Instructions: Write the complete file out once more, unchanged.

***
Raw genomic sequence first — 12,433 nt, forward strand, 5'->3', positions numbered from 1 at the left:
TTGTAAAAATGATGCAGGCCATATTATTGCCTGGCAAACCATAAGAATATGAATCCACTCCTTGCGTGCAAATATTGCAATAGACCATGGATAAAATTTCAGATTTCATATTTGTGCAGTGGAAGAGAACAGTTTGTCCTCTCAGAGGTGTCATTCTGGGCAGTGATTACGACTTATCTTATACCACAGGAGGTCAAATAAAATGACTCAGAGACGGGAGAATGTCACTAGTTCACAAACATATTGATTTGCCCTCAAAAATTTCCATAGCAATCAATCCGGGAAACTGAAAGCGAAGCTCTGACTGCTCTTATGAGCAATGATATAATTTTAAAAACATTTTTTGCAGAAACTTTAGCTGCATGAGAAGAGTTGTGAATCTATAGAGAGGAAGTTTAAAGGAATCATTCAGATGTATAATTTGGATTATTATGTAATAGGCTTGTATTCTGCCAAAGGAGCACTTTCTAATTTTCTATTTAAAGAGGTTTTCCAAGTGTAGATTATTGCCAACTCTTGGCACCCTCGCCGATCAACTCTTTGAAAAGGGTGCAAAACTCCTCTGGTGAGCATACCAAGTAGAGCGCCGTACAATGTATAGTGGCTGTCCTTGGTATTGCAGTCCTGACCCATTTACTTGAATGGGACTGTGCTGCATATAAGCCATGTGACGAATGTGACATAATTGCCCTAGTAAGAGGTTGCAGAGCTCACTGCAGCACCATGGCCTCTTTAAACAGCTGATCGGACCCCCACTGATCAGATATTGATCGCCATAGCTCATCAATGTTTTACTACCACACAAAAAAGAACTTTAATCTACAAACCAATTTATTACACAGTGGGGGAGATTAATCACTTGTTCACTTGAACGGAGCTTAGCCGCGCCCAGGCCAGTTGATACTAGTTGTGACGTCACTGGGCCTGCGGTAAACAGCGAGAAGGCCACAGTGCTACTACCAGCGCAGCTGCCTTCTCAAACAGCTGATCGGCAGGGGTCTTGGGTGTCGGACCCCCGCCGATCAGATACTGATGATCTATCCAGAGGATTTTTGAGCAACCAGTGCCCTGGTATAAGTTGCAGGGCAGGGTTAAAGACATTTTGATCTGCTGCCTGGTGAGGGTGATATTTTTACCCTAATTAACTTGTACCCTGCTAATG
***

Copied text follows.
Raw genomic sequence first — 12,433 nt, forward strand, 5'->3', positions numbered from 1 at the left:
TTGTAAAAATGATGCAGGCCATATTATTGCCTGGCAAACCATAAGAATATGAATCCACTCCTTGCGTGCAAATATTGCAATAGACCATGGATAAAATTTCAGATTTCATATTTGTGCAGTGGAAGAGAACAGTTTGTCCTCTCAGAGGTGTCATTCTGGGCAGTGATTACGACTTATCTTATACCACAGGAGGTCAAATAAAATGACTCAGAGACGGGAGAATGTCACTAGTTCACAAACATATTGATTTGCCCTCAAAAATTTCCATAGCAATCAATCCGGGAAACTGAAAGCGAAGCTCTGACTGCTCTTATGAGCAATGATATAATTTTAAAAACATTTTTTGCAGAAACTTTAGCTGCATGAGAAGAGTTGTGAATCTATAGAGAGGAAGTTTAAAGGAATCATTCAGATGTATAATTTGGATTATTATGTAATAGGCTTGTATTCTGCCAAAGGAGCACTTTCTAATTTTCTATTTAAAGAGGTTTTCCAAGTGTAGATTATTGCCAACTCTTGGCACCCTCGCCGATCAACTCTTTGAAAAGGGTGCAAAACTCCTCTGGTGAGCATACCAAGTAGAGCGCCGTACAATGTATAGTGGCTGTCCTTGGTATTGCAGTCCTGACCCATTTACTTGAATGGGACTGTGCTGCATATAAGCCATGTGACGAATGTGACATAATTGCCCTAGTAAGAGGTTGCAGAGCTCACTGCAGCACCATGGCCTCTTTAAACAGCTGATCGGACCCCCACTGATCAGATATTGATCGCCATAGCTCATCAATGTTTTACTACCACACAAAAAAGAACTTTAATCTACAAACCAATTTATTACACAGTGGGGGAGATTAATCACTTGTTCACTTGAACGGAGCTTAGCCGCGCCCAGGCCAGTTGATACTAGTTGTGACGTCACTGGGCCTGCGGTAAACAGCGAGAAGGCCACAGTGCTACTACCAGCGCAGCTGCCTTCTCAAACAGCTGATCGGCAGGGGTCTTGGGTGTCGGACCCCCGCCGATCAGATACTGATGATCTATCCAGAGGATTTTTGAGCAACCAGTGCCCTGGTATAAGTTGCAGGGCAGGGTTAAAGACATTTTGATCTGCTGCCTGGTGAGGGTGATATTTTTACCCTAATTAACTTGTACCCTGCTAATG